None of which augers well for GVK Hancock I might add, in these days where global warming is a factor in so many resource project decisions.

Westpac made a similar reply:

While Westpac does not comment on matters relating to specific companies or projects we assess all transactions through a sustainability risk lens as part of our normal credit risk procedures. 

We apply additional scrutiny to project finance transactions, including applying independent due diligence, as part of our commitment to the Equator Principles.

The National Australia Bank (NAB) hadn’t responded at time of writing, but as mentioned above they will not be funding Adani’s Carmichael mine. This likewise does not auger well for GVK Hancock.

Brolgas wade in the Bimblebox Nature preserve, which is under threat from mining in the area.

ANZ didn’t respond to my query.

Tim Buckley then gave greater clarity around GVK Hancock’s parlous financial state. Saying via email:

At the current Rs7.00/share (Rs:Indian Rupees) price, the market capitalisation of equity for the listed GVK Power is US$170m, a fraction of the more than US$3bn of net debt they have outstanding. As such, they have no financial capacity to advance their Alpha, Alpha West or Kevin's Corner projects. GVK has been trying to sell off assets for some time to reduce financial leverage, but with no success.
The Alpha project sits outside the listed GVK Power company, but this listed company is a 10% shareholder and provided debt guarantees for the project, which was 100% debt financed. If GVK wrote the project off, GVK Power would have no equity left. As such, they need to maintain the pretence their project remains viable.
GVK Coal acquired the project from Hancock Prospecting P/L for US$1.26bn four years ago, and still has a final payment of US$560m outstanding which was due for payment in September 2014. As such, not only would GVK need to raise the funds to build the greenfield mine, rail and associated port infrastructure, but prior to doing so it would also have to raise US$560m to repay Hancock Prospecting.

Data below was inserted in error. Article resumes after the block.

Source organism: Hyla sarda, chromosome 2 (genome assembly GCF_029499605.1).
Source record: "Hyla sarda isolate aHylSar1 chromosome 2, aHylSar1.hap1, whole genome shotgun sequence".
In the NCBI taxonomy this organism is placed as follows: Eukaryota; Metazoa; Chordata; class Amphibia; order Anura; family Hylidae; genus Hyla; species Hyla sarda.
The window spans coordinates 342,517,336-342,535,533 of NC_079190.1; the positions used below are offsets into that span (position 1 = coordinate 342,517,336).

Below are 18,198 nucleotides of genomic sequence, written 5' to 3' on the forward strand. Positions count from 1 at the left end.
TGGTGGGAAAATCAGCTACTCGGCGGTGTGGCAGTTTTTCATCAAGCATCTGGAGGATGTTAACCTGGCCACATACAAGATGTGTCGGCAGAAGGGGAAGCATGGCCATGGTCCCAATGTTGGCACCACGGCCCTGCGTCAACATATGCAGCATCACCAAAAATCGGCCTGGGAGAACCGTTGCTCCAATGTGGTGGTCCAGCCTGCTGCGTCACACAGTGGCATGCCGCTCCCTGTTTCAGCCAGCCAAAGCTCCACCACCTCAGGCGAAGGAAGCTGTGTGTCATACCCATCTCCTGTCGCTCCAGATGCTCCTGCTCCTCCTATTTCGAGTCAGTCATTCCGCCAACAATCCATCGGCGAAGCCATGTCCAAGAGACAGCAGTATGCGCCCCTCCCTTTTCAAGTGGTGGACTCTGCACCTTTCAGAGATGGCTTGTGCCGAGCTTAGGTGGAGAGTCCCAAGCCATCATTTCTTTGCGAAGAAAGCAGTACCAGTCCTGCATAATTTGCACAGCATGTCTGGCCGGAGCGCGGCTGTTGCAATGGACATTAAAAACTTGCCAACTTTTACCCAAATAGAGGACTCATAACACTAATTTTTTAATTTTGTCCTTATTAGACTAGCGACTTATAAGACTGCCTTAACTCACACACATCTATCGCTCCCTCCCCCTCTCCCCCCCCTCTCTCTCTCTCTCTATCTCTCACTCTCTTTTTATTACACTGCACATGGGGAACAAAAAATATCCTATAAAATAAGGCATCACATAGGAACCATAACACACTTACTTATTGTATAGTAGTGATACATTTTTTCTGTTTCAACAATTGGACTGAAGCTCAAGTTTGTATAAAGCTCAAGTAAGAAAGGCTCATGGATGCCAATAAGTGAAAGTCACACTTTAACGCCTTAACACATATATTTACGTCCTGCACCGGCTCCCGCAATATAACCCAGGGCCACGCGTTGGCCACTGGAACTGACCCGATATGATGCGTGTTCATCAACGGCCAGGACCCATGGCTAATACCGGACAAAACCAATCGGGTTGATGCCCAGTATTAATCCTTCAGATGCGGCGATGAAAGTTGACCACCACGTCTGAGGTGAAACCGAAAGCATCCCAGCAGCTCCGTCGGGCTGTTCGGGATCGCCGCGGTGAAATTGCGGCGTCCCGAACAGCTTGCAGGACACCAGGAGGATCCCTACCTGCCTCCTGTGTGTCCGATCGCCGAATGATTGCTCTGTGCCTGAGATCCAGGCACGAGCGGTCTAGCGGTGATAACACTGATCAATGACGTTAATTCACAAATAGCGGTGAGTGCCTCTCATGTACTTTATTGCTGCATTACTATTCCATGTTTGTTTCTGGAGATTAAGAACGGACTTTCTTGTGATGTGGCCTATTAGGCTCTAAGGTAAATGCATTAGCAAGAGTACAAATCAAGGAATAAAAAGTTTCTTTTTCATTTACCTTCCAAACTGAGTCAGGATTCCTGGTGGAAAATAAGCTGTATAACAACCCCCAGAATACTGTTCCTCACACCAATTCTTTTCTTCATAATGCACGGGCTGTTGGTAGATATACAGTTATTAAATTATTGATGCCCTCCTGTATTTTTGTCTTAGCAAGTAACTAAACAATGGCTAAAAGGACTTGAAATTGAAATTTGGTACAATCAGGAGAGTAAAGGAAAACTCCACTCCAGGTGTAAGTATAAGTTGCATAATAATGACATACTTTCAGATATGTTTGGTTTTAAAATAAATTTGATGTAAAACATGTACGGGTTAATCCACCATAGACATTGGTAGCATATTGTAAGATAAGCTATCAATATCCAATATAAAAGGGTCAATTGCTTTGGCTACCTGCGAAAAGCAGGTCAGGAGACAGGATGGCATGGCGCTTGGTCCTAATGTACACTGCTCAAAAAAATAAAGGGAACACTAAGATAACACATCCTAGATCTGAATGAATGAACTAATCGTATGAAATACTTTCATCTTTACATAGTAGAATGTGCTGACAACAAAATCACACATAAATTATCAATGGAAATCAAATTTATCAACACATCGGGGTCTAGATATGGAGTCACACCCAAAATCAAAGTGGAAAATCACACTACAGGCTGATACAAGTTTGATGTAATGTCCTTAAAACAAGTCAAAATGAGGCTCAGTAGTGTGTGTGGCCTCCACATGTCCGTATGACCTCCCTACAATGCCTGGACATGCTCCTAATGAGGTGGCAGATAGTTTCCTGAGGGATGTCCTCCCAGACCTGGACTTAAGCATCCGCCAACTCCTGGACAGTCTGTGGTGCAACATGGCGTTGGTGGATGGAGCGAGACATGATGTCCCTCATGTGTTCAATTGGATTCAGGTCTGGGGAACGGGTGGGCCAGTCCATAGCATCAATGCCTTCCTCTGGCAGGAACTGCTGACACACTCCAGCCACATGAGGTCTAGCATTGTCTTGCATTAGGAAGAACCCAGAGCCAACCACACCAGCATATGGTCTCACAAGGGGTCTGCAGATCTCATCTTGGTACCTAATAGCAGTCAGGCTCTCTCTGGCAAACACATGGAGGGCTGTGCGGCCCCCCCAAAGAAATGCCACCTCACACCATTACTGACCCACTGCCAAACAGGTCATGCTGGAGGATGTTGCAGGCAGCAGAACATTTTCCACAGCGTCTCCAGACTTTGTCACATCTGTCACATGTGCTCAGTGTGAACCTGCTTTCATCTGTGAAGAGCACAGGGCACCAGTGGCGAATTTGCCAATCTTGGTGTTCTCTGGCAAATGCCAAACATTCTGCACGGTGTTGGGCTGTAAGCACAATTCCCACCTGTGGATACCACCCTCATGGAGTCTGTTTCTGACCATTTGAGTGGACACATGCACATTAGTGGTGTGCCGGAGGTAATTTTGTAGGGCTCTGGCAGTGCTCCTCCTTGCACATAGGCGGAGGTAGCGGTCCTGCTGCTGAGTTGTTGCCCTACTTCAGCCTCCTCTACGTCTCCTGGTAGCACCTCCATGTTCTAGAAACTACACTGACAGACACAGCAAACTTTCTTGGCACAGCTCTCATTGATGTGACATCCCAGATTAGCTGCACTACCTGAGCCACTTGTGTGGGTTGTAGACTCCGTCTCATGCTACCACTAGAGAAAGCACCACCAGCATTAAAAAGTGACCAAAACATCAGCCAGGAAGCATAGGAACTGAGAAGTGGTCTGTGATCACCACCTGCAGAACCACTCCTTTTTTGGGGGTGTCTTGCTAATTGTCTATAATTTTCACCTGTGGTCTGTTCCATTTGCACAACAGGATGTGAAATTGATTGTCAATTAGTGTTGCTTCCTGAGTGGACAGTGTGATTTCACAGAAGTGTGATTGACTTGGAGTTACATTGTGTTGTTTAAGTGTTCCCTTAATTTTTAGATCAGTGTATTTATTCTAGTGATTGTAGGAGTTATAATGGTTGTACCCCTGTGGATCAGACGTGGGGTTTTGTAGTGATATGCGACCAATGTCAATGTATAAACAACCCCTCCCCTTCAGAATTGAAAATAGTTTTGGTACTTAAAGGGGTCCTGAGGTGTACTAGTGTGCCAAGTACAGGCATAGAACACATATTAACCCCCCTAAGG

As such, I would put the prospect of this project moving forward at close to zero, absence a dramatic and sustained improvement in the seaborne thermal coal price.

So the upshot of all of that is that despite the win in court against a tiny opponent, GVK Hancock is as far away financially as ever.

The Australian thermal coal price currently sits at US$62, on a relentlessly downward trending line.

The federal government make mention of their Northern Australia Infrastructure Fund, which would provide funding for projects that cannot raise finance in the commercial market place.

However if that’s all that GVK Hancock have got, they are going to be disappointed.

The Northern Infrastructure Fund holds A$5 billion, while the Alpha coal projects are listed as costing A$6.4 billion to set up. What’s more, Adani have been mentioned in relation to this fund as possibly receiving a financial leg up for Carmichael.

So the maths is pretty clear. The combined GVK Hancock and Adani projects need A$22 billion. As there is only A$5 billion in the fund, they are - in the famously quoted words of Darryl Kerrigan in The Castle – “dreamin’’. 

So while the opponents of GVK Hancock’s Galilee coal projects can’t exactly rest easy, they can take comfort in this.

Despite the victory in court, financially GVK Hancock’s Galilee coal projects are about as viable as driving to Jupiter in your car.

Lachlan blogs at